Sense of Time – Sense of Place

Literature Music Reviews

May 2021 Reading Recap

Still a lot of work on the back end of the blog, including on my “featured authors” pages (see the right column on the main Literature page and the introduction of my April 2021 recap post).  So, contrary to plans, still no new posts in my alphabet blogging series in May.  However, the time-consuming back end […]

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Literature Reviews

Marcie R. Rendon: Murder on the Red River

When I took a look at Native American authors whose work I might want to explore, next to Joy Harjo (whose memoir Crazy Brave I read last month), Marcie R. Rendon quickly stood out as another obvious candidate.  A member of the (Ojibwe / Minnesota Chippewa) White Earth Band, she is a resident of Minneapolis; […]

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Literature Reviews

Marcie R. Rendon: Girl Gone Missing

Given how much I liked Rendon’s debut novel, reading her second book, too, was pretty much a given for me.  Again she writes from the heart; in this instance, about the trafficking of young girls and women for sex purposes, the victims of which trade formed a large part of her day job before becoming […]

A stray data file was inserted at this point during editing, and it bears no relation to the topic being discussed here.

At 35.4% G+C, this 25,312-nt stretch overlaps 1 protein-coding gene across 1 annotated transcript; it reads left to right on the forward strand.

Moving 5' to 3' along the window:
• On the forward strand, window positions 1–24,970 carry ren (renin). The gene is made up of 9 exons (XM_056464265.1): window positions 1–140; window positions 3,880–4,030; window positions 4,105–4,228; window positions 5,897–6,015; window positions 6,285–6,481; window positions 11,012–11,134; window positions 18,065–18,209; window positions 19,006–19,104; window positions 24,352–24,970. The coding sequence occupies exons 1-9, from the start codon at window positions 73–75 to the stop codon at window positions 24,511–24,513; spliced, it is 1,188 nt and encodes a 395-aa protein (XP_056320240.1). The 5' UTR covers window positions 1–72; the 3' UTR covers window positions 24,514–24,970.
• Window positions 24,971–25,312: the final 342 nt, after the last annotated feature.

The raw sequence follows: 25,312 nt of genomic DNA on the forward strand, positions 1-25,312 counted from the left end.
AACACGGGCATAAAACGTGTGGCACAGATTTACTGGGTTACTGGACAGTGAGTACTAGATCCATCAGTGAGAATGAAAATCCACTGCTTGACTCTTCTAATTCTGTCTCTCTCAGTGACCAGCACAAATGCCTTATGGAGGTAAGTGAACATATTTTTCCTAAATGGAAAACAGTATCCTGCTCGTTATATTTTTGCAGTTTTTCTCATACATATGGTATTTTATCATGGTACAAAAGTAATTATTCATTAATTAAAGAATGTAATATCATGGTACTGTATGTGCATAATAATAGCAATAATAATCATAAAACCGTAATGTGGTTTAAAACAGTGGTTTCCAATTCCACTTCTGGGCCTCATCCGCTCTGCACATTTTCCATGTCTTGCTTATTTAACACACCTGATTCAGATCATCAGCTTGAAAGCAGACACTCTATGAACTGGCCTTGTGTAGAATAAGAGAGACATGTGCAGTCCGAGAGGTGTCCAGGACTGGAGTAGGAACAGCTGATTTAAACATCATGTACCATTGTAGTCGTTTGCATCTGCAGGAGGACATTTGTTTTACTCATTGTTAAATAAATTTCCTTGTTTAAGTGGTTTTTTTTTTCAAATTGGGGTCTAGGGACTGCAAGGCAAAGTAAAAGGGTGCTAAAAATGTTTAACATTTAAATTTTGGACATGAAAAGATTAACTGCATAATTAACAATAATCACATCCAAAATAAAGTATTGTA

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Literature Reviews

Graeme Kent: Devil-Devil

This book (and series) had been on my radar ever since I first started to put together reading lists for my Around the World project.  A mystery set in the Solomon Islands, with a Lau policeman as one of the major characters — and set in the time period immediately prior to the end of […]

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Literature Reviews

Graeme Kent: One Blood

My experience with book 1 of the Ben Kella and Sister Conchita series was encouraging enough to move on straight away to the second book, which started vigorously enough with the death (murder?) of an American tourist — or was he? — in the tiny church of the Gizo Island mission where Sister Conchita has […]

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Literature Reviews

John Steinbeck: The Winter of Our Discontent

John Steinbeck’s final novel was one I had never gotten around to in my Steinbeck fangirl binges of yore — I knew it was reputed to be “bleak”, and after I’d seen what Steinbeck can do along those lines in The Grapes of Wrath (never mind that that actually is one of my favorite novels […]

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Literature Reviews

Martha Grimes: The Old Fox Deceiv’d

The Old Fox Deceiv’d was the first-ever book by Martha Grimes that I read, and whatever other details of its contents I subsequently forgot, it opens with an image that instantly grabbed me and stayed in my mind as vividly as when I first read it decades ago, and it’s in fact the one pictured […]